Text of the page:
The Daily Caller

The Daily Caller
Labor unions and others join Occupy Wall Street during a march in Lower Manhattan as they arrive near Zuccotti Park Wednesday, Oct. 5, 2011 in New York. Unions gave a high-profile boost to the long-running protest against Wall Street and economic inequality Wednesday, with their members joining thousands of protesters in a lower Manhattan march. Across the country, students at several colleges walked out of classes in solidarity. (AP Photo/Craig Ruttle) Labor unions and others join Occupy Wall Street during a march in Lower Manhattan as they arrive near Zuccotti Park Wednesday, Oct. 5, 2011 in New York. Unions gave a high-profile boost to the long-running protest against Wall Street and economic inequality Wednesday, with their members joining thousands of protesters in a lower Manhattan march. Across the country, students at several colleges walked out of classes in solidarity. (AP Photo/Craig Ruttle)  

‘Kill the cops!’ shout reported during ‘Occupy New Orleans’ protest

NEW ORLEANS – The “Occupy Wall Street” movement came to the Big Easy on Thursday, but its expression of varied and often clashing political messages quickly turned difficult.

As about 500 New Orleans protesters marched, complete with a small brass band, from Orleans Parish Prison to the Federal Reserve and then inside City Hall, one activist told The Daily Caller she heard shouts of “Kill the cops!”

With tensions running high between police and protesters outside the prison, marcher Buick McKane said she had no interest in provoking law enforcement. She told TheDC she was there to advocate for “small, transparent government.”

McKane was not the only one to defy left-wing agitator stereotypes. With a “Tax the rich!” chant a block ahead, an anarchist named Mary cried “The state is violence! End the Fed!”

Reflecting on the crowd’s more socialist sentiments, Mary said: “That’s alright. … People don’t understand. They get confused.”

Outside the prison, protestors denounced both the size of the American prison system and what they said was local police corruption. One scandal that attracted some focus was a 2005 police shooting that killed two people and wounded four more — all unarmed — at New Orleans’ Danziger Bridge.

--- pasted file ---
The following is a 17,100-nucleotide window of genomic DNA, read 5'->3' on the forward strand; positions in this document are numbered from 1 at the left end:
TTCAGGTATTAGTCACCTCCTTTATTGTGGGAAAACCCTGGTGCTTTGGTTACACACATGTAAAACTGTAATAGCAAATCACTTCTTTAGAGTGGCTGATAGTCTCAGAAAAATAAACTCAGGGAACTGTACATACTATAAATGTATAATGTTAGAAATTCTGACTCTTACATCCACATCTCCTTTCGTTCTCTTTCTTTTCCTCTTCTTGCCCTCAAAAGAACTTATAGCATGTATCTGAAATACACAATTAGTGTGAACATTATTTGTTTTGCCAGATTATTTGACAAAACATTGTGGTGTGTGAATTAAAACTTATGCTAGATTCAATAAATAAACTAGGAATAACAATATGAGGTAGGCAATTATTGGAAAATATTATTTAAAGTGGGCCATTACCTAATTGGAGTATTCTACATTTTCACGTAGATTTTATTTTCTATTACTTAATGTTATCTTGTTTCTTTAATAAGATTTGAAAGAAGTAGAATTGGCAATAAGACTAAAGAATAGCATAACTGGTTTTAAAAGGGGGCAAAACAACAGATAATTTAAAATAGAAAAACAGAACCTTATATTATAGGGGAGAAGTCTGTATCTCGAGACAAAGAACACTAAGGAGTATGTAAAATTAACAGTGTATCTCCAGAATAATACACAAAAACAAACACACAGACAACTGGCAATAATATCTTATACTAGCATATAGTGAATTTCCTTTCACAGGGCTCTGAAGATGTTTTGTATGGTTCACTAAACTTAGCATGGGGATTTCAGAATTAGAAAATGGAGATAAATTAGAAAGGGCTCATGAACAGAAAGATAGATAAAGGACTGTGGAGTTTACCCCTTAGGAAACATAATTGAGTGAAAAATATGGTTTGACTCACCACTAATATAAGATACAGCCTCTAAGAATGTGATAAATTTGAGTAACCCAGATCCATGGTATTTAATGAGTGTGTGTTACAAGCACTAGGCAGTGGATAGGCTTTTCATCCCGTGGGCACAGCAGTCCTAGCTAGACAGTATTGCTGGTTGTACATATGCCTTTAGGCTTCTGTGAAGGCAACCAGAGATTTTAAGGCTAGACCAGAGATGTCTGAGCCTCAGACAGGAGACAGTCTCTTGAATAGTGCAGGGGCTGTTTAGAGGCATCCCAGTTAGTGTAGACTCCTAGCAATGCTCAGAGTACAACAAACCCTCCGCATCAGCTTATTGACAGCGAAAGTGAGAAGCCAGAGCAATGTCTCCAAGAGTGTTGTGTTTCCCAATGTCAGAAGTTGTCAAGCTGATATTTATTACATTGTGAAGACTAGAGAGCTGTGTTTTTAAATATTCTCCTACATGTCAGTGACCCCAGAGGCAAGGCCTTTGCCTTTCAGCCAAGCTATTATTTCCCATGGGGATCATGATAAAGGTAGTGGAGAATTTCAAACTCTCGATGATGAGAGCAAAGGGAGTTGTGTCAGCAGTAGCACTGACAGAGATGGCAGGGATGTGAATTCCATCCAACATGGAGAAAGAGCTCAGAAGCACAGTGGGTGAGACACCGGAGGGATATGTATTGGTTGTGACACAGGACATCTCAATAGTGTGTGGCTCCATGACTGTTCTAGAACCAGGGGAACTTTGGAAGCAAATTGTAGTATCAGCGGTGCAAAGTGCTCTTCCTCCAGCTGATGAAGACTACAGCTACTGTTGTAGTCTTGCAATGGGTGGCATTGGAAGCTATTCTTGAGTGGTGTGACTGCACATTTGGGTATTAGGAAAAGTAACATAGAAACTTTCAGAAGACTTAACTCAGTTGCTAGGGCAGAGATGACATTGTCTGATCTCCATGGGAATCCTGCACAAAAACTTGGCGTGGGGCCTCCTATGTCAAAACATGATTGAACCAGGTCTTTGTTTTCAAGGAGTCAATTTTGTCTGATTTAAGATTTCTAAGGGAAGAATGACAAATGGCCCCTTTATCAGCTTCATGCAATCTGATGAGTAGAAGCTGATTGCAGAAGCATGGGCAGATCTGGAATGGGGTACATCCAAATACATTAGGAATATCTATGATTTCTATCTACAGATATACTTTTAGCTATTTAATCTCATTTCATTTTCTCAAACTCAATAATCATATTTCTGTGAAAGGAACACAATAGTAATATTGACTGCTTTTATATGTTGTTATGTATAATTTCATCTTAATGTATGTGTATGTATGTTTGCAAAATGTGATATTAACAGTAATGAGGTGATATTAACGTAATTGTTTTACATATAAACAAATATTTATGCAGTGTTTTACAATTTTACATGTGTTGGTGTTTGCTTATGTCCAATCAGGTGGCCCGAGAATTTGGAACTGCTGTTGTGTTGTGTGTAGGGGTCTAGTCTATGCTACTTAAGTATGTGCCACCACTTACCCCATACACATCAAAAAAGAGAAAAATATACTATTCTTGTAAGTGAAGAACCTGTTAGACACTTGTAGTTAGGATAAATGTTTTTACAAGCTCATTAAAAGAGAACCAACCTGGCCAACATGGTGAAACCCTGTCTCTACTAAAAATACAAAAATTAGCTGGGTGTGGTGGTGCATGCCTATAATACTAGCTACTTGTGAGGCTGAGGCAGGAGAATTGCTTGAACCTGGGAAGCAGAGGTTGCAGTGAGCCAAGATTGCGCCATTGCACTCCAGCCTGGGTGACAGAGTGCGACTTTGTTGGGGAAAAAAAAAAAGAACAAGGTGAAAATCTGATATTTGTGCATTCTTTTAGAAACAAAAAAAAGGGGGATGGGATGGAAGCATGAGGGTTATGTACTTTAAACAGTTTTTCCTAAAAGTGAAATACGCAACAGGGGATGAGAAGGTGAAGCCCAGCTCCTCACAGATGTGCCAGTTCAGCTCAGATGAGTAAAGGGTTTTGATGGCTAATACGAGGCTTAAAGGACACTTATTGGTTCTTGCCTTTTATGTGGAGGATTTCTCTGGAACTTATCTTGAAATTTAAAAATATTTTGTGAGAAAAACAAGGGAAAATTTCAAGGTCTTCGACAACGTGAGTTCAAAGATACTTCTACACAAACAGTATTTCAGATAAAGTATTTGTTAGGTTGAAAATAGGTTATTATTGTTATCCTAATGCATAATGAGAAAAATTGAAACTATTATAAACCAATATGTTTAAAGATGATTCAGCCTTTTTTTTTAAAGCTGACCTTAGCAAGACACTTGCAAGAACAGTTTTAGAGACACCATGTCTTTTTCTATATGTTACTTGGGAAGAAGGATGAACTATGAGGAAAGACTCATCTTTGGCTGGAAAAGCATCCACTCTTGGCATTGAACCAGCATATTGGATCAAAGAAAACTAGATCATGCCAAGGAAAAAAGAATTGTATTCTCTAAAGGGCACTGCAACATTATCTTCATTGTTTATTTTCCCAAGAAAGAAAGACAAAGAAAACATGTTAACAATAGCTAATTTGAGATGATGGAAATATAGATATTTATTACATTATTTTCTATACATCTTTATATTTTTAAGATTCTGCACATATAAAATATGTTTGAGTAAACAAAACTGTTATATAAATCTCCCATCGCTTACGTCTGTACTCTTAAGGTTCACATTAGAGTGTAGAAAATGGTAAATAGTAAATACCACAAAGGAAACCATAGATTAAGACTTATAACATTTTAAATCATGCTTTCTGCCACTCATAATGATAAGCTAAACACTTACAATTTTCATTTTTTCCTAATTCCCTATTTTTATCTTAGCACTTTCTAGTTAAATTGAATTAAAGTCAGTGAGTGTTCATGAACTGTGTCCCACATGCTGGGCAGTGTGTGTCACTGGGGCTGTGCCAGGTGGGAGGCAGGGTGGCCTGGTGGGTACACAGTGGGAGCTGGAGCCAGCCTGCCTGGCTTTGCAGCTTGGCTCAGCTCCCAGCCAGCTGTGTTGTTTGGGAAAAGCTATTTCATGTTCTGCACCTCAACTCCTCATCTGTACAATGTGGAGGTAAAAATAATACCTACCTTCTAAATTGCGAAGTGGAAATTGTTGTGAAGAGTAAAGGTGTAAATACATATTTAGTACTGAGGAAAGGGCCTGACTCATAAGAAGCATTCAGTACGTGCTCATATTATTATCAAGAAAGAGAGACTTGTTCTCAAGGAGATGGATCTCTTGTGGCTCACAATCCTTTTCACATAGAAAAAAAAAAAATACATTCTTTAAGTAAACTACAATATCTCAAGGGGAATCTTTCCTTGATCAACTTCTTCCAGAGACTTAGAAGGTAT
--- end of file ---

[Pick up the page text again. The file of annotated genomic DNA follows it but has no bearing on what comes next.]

Marcher Rosanna Cruz tied the prisons to Wall Street and bank bailouts, telling TheDC that “Wall Street is where all our money and resources are going … people who can’t find jobs all go into the underground economy and from there they wind up in jail.” (RELATED: Organizer admits to pay ‘Occupy DC’ protesters)

Ultimately, police and protesters managed to keep the peace without arrests or pepper spray. Even when one man heckled marchers and yelled that they should “go home,” protesters told the police that “he’s entitled to his opinion.”

The heckler, Michael Nohrenberg, told TheDC he was exasperated by a protest culture that he saw as an expression of laziness. Someone, he said, should “make them go out and work and get jobs. They want all this free stuff!”

Chants of “tax the rich” and signs reading “Tax the 1%” were hard to miss, but some protesters were light on specifics. Many called vaguely for more “progressive” taxation to shift the burden from the lower classes. Currently, about half of American wage-earners pay no income tax.

Those who offered specific solutions most commonly cited the “Tobin tax,” a sales tax on financial transactions such as stock purchases. About half of American households own shares of stock in one form or another.

During an open-mic time in front of the Federal Reserve Bank, a bullhorn passed between speakers wearing Ron Paul stickers and others sporting shirts claiming that “Housing is a human right!”

After several consecutive speakers plugged Rep. Paul, the Texas congressman, as “the only one” seeking to end the Federal Reserve system, several in the crowd became restless and started booing and chanting, “Ron Paul sucks!,” and “End Capitalism!”

One marcher worried aloud that the Ron Paul contingent would not “fight for people’s needs, repeal free-market policies and end structural racism in America.” The crowd Thursday was predominantly white.

Protester Matt Freimyth held a sign that said “Ron Paul is not the answer.” He told TheDC, “This is the wrong environment to be campaigning for any politician.” He was, however, sporting a “Brees for President” sticker. Drew Brees is the New Orleans Saints quarterback.